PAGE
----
Those Ferrari-lovers who were already outraged at Pontiac’s use of the hallowed GTO symbolism must have suffered near thrombosis when Car and Driver magazine ran a story comparing a Pontiac with a Ferrari 330GT and declared the match a draw……..

photo of Pontiac GTO

David Brown: Lagonda DP115 V12

Having rescued both marques from oblivion after WW2, the patriotic engineering tycoon David Brown was as passionate about the Lagonda marque as he was Aston Martin.
He had fond memories of the pre-war V12 Lagonda’s, and wanted to build a successor for the 1950s that would challenge the big 4-liter V12 Ferraris’ dominance at Le Mans: a Lagonda had, after all, won the 24 Hour endurance classic in 1935.
The Lagonda DP115 ran at Le Mans in 1954 as part of a particularly disastrous works entry, retiring after a spin crumpled the shapely Frank Feeley-designed bodywork.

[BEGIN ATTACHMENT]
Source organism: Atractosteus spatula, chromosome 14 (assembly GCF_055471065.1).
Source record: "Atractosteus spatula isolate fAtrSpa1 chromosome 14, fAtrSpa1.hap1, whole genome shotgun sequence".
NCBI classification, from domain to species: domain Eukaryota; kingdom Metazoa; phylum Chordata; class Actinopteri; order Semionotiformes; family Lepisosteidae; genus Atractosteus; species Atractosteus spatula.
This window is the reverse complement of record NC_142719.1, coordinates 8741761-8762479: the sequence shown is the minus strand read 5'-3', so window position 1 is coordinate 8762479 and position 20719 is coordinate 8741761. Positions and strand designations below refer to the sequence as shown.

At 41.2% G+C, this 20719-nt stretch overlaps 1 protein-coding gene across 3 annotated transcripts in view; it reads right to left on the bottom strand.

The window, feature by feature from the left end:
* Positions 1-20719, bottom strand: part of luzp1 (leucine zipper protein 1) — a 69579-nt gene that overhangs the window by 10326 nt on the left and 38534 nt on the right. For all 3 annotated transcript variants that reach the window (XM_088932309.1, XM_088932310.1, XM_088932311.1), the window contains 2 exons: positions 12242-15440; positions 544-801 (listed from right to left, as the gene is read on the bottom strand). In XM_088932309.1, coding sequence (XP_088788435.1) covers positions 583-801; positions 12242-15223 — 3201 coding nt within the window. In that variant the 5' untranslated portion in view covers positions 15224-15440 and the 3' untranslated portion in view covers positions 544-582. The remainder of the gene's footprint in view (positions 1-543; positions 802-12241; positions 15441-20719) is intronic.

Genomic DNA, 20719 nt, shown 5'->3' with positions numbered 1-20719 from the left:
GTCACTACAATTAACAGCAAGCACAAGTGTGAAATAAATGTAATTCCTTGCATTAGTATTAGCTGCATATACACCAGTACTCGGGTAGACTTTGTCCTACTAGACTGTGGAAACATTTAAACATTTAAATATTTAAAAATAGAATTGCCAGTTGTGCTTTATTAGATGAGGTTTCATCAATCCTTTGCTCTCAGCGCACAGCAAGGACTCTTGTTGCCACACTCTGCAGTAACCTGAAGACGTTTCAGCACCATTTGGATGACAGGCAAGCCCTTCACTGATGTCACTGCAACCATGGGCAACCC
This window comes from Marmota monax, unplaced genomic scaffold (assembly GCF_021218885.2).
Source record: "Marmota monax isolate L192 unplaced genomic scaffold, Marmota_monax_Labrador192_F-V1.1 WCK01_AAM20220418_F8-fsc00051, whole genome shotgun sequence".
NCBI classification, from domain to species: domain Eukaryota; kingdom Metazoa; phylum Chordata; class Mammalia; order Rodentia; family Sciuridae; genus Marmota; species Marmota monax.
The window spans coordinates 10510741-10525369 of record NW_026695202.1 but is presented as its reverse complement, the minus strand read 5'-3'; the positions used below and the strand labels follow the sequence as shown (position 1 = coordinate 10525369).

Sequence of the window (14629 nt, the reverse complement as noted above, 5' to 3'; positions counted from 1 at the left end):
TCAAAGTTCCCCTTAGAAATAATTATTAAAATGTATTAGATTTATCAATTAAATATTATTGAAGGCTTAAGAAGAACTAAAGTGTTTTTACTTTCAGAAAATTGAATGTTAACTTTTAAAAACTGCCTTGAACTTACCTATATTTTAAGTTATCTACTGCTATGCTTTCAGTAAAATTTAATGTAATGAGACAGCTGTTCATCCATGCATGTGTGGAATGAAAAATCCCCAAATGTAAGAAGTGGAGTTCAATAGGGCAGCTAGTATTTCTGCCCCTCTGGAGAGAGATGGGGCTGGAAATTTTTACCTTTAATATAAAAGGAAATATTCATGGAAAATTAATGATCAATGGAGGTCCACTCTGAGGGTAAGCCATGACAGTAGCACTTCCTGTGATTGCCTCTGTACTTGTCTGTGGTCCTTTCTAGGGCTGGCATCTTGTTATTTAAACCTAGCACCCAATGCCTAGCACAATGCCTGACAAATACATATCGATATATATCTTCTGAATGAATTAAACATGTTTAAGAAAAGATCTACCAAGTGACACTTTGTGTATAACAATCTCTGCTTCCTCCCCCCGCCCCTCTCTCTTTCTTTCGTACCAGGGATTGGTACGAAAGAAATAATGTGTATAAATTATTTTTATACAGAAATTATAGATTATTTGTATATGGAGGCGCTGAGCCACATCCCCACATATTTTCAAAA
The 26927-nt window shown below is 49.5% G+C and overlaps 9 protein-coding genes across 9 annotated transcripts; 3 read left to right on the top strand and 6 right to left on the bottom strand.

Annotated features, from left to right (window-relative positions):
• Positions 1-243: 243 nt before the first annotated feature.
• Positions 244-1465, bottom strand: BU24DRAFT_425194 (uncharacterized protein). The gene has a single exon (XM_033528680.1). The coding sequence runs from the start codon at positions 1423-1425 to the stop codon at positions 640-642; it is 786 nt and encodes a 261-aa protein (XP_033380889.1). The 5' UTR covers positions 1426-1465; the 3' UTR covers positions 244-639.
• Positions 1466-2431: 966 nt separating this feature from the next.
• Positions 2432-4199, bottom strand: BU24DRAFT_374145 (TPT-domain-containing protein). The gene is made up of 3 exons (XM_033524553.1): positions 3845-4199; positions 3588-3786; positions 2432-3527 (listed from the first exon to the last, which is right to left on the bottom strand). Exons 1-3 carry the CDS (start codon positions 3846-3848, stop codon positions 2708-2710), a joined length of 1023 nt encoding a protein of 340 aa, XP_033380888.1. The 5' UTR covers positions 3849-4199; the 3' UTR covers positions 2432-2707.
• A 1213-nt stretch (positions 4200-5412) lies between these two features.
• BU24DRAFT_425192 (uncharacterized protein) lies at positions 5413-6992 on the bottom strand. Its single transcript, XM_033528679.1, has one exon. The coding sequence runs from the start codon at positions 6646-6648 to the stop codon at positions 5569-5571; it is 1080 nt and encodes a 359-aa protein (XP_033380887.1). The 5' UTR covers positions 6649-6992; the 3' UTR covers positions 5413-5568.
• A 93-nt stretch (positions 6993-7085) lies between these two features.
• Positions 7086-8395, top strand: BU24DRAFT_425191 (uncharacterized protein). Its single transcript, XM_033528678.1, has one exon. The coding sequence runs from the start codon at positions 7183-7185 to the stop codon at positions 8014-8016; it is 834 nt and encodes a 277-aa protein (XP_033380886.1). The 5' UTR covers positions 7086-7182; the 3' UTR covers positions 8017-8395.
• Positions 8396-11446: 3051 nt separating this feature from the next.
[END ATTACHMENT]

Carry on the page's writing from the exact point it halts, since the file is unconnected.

Still, a timed 172mph down the Mulsanne straight showed the potential, and an improved car was fielded in 1955. The car retired on lap 93, causing Brown to cut his losses and park his dreams of a British Ferrari-beating V12.
But it didn’t end there…… we all know the story of how David Brown built the Aston Martin company into the world-class manufacturer it is today, despite going bankrupt a thousand times and changing owners just as often!

A green Lagonda DP115 V12

What would have transpired if Enzo Ferrari had been an easy-going, mild-mannered gentleman?
We may not have been gifted with the icon that is the Ferrari brand, and we certainly would not have been privileged to have experienced the likes of Lamborghini, Ford, and, to a certain extent, Aston Martin.
So Bravo Mr. Ferrari ……. and thank you for pissing off so many people and inspiring them to go on to bigger and better things!

Above content exerts from Martin Buckley Features- Classic & Sports Car.

If you enjoyed reading about Enzo you will probably love reading our article about the forgotten Ferraris.